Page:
You’re an expert in photography. You don’t need to be an expert in religion too, right? Well, not technically, but if you’re going to be capturing religious ceremonies, it’s a good idea to know the proper etiquette before you unwittingly breach some cultural taboo. Religious events are sacred; special—and your job as the photographer is to record the event, without interfering with the spirit of that event.
These kinds of ceremonies include weddings, christenings, ordinations, some school graduations, and rites of passage including Bat Mitzvahs or Bar Mitzvahs among many others. If you consider these event photography tips, you can set yourself apart from other photographers, and please your clients even more:
1. Do your research
This should be a no-brainer but you’d be surprised how many new photographers go into an important event without doing some basic research. An event photographer’s job — no matter what the ceremony — is to tell the story through the effective capture of all the important moments. If you don’t know what moments are important — like the breaking of glass in a Jewish wedding or the anointing of the child during a christening — you won’t be prepared to capture it.
2. Dress code
The best thing for you to do is blend in as much as possible. If the church or venue has a website, many times the dress code will be listed. This can vary greatly not only from religion to religion, but from denomination to denomination within a religion. For example, in Christian tradition, you will be expected to dress more conservatively in a Catholic service than you would in a Pentecostal service, where many people wear jeans and tend to dress more casually.
3. Reacting to quiet moments
One of the most difficult things to deal with when capturing a religious ceremony is the quiet moments, typically when the religious leader – the minister, priest, etc. – is praying. You may find yourself asking if it’s appropriate to snap photographs in such a sacred moment. First, make sure you have disabled any unnecessary sounds which your camera produces, and if possible, activate your camera’s “silent shooting” mode, to avoid creating any distracting noises. Many modern cameras will have such settings.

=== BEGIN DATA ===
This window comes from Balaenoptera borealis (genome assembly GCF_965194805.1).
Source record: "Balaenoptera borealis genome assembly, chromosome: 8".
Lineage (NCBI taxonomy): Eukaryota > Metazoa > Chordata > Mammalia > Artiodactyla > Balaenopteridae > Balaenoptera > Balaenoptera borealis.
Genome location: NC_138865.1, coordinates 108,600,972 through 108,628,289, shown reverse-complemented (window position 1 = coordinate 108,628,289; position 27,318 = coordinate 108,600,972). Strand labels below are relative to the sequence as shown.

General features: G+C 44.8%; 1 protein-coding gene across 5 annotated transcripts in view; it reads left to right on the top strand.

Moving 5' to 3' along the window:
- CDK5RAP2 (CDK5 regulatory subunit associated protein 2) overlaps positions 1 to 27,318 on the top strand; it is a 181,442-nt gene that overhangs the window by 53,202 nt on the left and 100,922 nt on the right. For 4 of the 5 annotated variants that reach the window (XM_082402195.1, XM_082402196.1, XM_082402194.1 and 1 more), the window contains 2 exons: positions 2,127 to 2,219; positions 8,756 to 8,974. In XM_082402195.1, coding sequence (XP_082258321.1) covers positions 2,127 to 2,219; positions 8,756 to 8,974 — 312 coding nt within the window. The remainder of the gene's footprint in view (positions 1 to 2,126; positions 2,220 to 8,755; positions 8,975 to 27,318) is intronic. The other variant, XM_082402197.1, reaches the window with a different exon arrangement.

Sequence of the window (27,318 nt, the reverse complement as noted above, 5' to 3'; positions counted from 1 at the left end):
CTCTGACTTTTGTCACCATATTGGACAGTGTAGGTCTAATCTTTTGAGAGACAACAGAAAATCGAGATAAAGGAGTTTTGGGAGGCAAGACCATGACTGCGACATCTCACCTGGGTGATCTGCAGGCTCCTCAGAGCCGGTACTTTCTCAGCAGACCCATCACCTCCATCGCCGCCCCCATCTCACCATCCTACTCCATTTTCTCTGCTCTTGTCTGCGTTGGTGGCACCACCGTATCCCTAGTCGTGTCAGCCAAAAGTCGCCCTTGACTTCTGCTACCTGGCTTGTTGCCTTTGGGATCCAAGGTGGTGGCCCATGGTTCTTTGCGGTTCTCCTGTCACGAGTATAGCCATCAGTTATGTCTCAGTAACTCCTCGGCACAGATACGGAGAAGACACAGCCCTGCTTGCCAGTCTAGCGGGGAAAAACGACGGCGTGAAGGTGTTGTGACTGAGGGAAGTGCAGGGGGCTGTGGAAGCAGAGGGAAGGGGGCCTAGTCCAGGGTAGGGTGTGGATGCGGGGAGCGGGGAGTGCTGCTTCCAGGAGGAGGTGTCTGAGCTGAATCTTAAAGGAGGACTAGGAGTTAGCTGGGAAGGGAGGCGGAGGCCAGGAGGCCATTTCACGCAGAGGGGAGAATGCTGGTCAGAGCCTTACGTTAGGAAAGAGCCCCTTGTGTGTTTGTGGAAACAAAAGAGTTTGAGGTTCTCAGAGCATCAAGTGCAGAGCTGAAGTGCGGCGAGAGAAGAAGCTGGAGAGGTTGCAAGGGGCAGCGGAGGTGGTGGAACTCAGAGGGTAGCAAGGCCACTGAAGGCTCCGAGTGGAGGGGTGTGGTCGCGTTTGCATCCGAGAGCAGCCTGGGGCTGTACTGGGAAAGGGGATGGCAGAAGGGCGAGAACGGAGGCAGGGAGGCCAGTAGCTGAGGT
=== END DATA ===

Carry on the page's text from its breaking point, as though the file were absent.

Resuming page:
Characteristically, you may snap several shots per second when shooting events. When it comes to these moments, however, refrain from excessive shooting. Instead, take the time to line up your shots, so that it will take fewer attempts to get the images you need for your clients. The last thing you want to do is annoy the guests who are attending the ceremony by constantly firing the shutter.
4. Arrive early
There’s nothing more disrespectful than arriving late to an event, and this is especially true in the case of a religious ceremony. By arriving early, you are giving yourself a chance to accurately survey the environment and establish yourself in a prime position so that when the event begins, you are both prepared and out of the way.
5. Respect boundaries
In many ceremonies, including weddings, the church will have rules and regulations about use of flash and position of the photographer. Make sure you know all the information up front. Ask the organizer for specifics if you need to, so that you don’t break the rules and either upset the organizers or disrupt the ceremony.
6. If in doubt, ask
There’s a reason your client hired you — they trust you to be able to capture this important moment in their lives without taking away from the spirit of that moment. So, if you’re having difficulty finding the information you need using third-party sources, don’t be afraid to ask your client directly. Odds are they will appreciate you taking the time to effectively learn about and prepare for the event.